How the Cubs got him:

    Free agency (November 2006).

     

    2012 Outlook:

    As his eight year contract (thanks, John McDonough!) drags on, Soriano will try to at least be somewhat productive, as living up to his $19 million salary will be just about impossible. Unlike the Hendry regime, Theo Epstein's front office seems to applaud and appreciate Soriano's contributions. He was the opening day cleanup hitter and will be looked upon as a leader on and off the field.

    However, as he's not part of the long-term answer, should a team be willing to take on a decent portion of his salary and offer a minor leaguer with some upside, Soriano will find himself in a new uniform. That said, Epstein isn't actively looking to move him for the sake of moving him.

CF #24 Marlon Byrd

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    Who he is:

    Byrd, a 34-year-old Florida native, is entering his third season as the Cubs starting center fielder.

     

    How the Cubs got him:

    Free agency (December 2009).

     

    2012 Outlook:

    Entering the last year of his contract, Byrd will be playing for what could very well be his last big payday. Having shed a significant amount of weight in the offseason, Byrd again looks more like a center fielder and less like a running back. A self-driven player, Byrd will put up numbers out of pride, lead by example and possibly be traded to a contender.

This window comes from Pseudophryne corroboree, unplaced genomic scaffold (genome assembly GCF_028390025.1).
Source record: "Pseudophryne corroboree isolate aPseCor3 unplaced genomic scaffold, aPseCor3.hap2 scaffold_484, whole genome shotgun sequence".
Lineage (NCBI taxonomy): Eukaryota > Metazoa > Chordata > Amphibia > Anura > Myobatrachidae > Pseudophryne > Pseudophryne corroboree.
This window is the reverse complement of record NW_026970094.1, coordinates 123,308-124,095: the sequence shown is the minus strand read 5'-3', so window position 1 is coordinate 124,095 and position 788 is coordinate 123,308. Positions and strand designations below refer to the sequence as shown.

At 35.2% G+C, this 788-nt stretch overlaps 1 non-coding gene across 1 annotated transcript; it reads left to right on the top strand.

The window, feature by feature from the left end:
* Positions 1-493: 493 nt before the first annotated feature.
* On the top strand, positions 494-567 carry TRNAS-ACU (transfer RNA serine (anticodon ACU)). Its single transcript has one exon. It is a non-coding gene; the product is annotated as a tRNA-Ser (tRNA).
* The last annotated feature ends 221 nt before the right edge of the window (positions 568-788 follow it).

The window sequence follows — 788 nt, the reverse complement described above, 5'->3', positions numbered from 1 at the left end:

RF #9 David DeJesus

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    Who he is:

    DeJesus, a 32-year-old Brooklyn native, is entering his first season as the Cubs' starting right fielder, and his first in the National League.

     

    How the Cubs got him:

    Free agency (November 2011).

     

    2012 Outlook:

    While not a prototypical leadoff hitter, DeJesus' name will likely be atop the Cubs' lineup for no less than 120 games this season. He'll be asked to get on base, play solid defense and score runs. Coming off a disappointing season in Oakland—or as most hitters call it, "a season in Oakland"—he'll look to rebound in his first season in the Senior Circuit. 

C #51 Steve Clevenger

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    Who he is:

    Clevenger, a Baltimore native, celebrated his 26th birthday on the bench for the Cubs. He enters the season as the backup catcher.

     

    How the Cubs got him:

    Amateur draft (7th round, 2006).

     

    2012 Outlook:

    Clevenger will try to fight Geovany Soto for playing time this season. With all of five MLB plate appearances to his name, Clevenger will try to prove Sveum right in picking him over Welington Castillo and Jason Jaramillo as the backup catcher.

2B/SS #21 Luis Valbuena

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    Who he is:

    Valbuena, a 26-year-old Venuzuelan, enters his first season as a Cubs backup and National League player.

     

    How the Cubs got him:

    Waiver claim (April 2012).